Because PowerPoint has been around for such a long time (almost 28 years), Microsoft has been able to create features and integrate options that allow presenters and now some eLearning professionals to create content effectively. Whether it be a UI update or a completely new tool such as Zoom, new Microsoft PowerPoint features are always getting created and updated. The only downside to living in a world where new features are constantly being added, is that the older features tend to be forgotten or left behind (pardon my Pirates of the Caribbean reference). So let’s bring back the dead and take a look at 6 features that have gone under the rug in PowerPoint.
1. Increase Number of Undos:
Humans make mistakes and most mistakes happen when adding and modifying complex design elements. I don’t need to convince of the amount of error that accompanies creation and design, but I do need to convince you to up your Undo limit! The default limit is 20 Undos (if that ain’t a word, it is now), but you can increase the limit to a maximum of 150 Undos. Note, that if you dramatically increase the Undo limit, PowerPoint may slow down due to an increase in the default retention of memory.
2. Turn Anything Into A Shape (.emf):
Probably one of the most underutilized features in PowerPoint is the ability to turn any asset into a shape. Turning a table into a shape is one of the more likely assets that you would need/want to turn into a shape. Natively, tables in PowerPoint have very little customizable options. You can change the theme color rather easily, but advanced color formats and animations are virtually nonexistent. But once it is a shape you have close to 100% customizability. Here is how to change a PowerPoint table (and anything else frankly) into a completely modifiable shape:
- Copy the desired asset
- Special Paste (CTRL+ALT V) it onto the desired slide
- Select Save As Picture (Enhanced Metafile)
- Right Click>Group>Ungroup
- Modify and animate!
3. Unlock/Lock Main Ribbon:
The unlocked main ribbon has become one of my most favorite “misfit” features in PowerPoint. By simply clicking on the pin icon at the bottom right of the ribbon you can lock and unlock it, thus allowing you to have a more complete view of the canvas. Yes there are times that you will being going back and forth too frequently for the unlocked ribbon to be very useful, but a unlocked ribbon is useful in many more situations than you think. Try it out and thank me later.
4. Name Objects:
When you have a lot of objects on a slide that all have animations and motion paths associated with them, it can be very hard to keep track of objects. One of the most useful features you can use to combat this problem lies within the Selection Pane. The Selection Pane allows you to select, delete, show and hide, and even rename objects on a selected slide. To do this go to the Home tab, and at the far right of the ribbon you will see the Editing section. Here, click on the Select dropdown and open the Selection Pane. Now you can organize all your assets in a way that will help you increase your productivity and development time.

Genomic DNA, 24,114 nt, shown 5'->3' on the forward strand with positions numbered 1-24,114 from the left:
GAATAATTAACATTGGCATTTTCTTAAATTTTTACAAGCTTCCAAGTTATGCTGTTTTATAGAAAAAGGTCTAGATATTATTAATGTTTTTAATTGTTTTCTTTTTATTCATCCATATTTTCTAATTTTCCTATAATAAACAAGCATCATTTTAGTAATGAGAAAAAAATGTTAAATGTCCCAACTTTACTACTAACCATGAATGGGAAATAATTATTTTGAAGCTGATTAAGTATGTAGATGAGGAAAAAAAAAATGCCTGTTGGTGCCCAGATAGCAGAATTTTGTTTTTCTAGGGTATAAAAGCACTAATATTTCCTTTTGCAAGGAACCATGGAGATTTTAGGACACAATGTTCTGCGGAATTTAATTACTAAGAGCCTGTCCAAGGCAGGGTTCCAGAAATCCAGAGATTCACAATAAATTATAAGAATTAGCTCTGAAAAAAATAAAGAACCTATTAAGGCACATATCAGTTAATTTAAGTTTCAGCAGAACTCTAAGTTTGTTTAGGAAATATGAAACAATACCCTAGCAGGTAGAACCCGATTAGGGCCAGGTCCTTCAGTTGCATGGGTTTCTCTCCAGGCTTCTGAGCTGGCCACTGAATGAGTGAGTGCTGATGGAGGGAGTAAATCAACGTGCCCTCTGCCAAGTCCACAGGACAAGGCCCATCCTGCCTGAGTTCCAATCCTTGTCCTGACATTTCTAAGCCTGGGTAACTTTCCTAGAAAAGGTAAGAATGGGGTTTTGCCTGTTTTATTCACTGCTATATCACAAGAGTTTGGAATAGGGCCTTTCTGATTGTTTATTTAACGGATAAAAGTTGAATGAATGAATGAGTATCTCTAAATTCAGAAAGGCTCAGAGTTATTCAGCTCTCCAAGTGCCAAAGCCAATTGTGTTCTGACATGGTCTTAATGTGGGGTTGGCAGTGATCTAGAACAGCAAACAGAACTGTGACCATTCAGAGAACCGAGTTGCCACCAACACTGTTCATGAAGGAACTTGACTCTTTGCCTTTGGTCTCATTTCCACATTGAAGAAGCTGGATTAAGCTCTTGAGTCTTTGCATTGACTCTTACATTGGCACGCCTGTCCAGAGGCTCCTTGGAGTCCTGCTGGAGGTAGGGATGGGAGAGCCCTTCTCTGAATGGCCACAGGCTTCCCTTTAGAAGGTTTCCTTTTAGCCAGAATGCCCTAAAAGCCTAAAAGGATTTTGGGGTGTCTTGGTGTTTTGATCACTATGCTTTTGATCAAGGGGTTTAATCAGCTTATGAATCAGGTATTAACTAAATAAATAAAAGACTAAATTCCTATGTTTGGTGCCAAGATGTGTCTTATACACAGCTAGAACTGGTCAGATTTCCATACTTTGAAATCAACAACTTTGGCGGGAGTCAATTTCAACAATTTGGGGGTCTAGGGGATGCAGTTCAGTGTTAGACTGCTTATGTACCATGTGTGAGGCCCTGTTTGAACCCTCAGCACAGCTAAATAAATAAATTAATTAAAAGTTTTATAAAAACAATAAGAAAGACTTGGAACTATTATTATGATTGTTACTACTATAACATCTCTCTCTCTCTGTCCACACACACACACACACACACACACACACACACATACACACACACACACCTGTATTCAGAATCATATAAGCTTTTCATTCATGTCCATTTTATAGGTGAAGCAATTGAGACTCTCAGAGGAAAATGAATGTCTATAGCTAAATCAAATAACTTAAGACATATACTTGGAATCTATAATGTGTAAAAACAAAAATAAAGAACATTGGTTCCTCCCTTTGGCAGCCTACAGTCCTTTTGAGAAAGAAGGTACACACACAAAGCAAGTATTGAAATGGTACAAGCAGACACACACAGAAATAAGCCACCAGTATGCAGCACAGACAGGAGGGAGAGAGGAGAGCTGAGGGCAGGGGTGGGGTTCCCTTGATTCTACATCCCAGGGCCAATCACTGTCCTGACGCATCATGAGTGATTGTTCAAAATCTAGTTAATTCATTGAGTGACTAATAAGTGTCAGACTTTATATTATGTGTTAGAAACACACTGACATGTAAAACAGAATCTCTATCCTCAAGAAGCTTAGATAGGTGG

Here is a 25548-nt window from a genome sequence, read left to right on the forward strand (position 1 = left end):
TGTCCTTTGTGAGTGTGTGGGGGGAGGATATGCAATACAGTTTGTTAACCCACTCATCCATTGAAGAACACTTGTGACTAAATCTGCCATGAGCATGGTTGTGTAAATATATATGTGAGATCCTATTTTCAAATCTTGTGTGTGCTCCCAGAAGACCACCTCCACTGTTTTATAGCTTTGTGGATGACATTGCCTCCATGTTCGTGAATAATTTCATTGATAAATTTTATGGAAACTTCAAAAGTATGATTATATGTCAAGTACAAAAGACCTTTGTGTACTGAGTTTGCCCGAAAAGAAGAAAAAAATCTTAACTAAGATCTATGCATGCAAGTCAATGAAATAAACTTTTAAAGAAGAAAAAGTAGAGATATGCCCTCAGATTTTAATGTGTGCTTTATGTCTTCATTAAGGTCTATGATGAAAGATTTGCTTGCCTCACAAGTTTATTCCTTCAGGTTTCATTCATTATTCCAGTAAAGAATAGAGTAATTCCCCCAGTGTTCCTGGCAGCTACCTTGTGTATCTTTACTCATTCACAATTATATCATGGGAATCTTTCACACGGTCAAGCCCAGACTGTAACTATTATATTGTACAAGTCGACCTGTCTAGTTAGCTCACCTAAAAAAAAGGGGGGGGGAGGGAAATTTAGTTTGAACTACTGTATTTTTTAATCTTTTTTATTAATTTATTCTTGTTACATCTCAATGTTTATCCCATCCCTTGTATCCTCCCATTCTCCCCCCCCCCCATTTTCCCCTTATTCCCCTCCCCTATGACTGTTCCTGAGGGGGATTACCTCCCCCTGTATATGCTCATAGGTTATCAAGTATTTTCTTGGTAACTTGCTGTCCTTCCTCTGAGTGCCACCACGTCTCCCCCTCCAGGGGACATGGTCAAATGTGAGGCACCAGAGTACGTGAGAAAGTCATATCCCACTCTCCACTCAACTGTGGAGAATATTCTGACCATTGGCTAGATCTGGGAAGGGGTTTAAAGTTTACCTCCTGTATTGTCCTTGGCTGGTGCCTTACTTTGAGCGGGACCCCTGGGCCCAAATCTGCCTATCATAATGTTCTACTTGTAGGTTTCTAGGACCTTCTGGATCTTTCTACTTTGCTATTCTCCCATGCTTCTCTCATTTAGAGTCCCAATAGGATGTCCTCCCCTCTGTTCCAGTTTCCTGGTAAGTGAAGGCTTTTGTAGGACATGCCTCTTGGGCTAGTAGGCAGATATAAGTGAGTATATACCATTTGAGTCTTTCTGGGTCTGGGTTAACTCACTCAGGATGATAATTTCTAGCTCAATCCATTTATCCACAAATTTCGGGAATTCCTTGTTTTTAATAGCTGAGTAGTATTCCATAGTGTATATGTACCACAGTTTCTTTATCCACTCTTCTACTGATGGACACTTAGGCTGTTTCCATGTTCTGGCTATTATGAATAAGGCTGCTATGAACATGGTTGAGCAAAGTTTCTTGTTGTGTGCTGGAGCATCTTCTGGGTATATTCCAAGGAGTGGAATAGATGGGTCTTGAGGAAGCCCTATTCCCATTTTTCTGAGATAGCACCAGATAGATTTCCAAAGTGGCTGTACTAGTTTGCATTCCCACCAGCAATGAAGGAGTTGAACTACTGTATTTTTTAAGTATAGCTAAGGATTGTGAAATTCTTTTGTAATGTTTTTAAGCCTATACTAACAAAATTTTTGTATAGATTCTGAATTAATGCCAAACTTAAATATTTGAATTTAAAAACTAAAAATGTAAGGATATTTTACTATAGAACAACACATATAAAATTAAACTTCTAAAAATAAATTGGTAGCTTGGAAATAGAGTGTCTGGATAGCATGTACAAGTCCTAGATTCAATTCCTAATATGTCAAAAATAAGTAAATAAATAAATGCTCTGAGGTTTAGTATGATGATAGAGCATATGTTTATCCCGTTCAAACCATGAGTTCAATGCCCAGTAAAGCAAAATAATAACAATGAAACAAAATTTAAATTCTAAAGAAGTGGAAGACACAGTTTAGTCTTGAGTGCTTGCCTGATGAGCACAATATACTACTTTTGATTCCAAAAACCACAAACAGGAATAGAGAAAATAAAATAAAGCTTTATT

5. Align Objects Tool:
Out of the 6 features highlighted in this blog, the Align Objects will make the biggest impact on your presentations. PowerPoint has lots of built in templates that are aligned perfectly for you to quickly insert data and have it look good. But their templates are also restricting and don’t fit the model of presenting that we see nowadays. So always remember that you can space things out, align things vertically and horizontally, and even align things to the slide (top, bottom, etc.).
6. Replace Fonts:
One of my favorite underutilized features in PowerPoint is the ability to replace fonts project wide. PowerPoint will automatically detect which fonts are most used within the project making it a lot faster to replace text and revamp your presentation with updated fonts. To replace your fonts you simply go to the Home tab on the main ribbon, and to the far right you will see a drop down menu labeled Replace. Once you click on the dropdown, select Replace Fonts and start replacing!
Now I hope this brings to light some of the amazing features PowerPoint has to ofter? Did I miss any poor unfortunate features (again, pardon my Little Mermaid reference)? Let me know in the comments section below!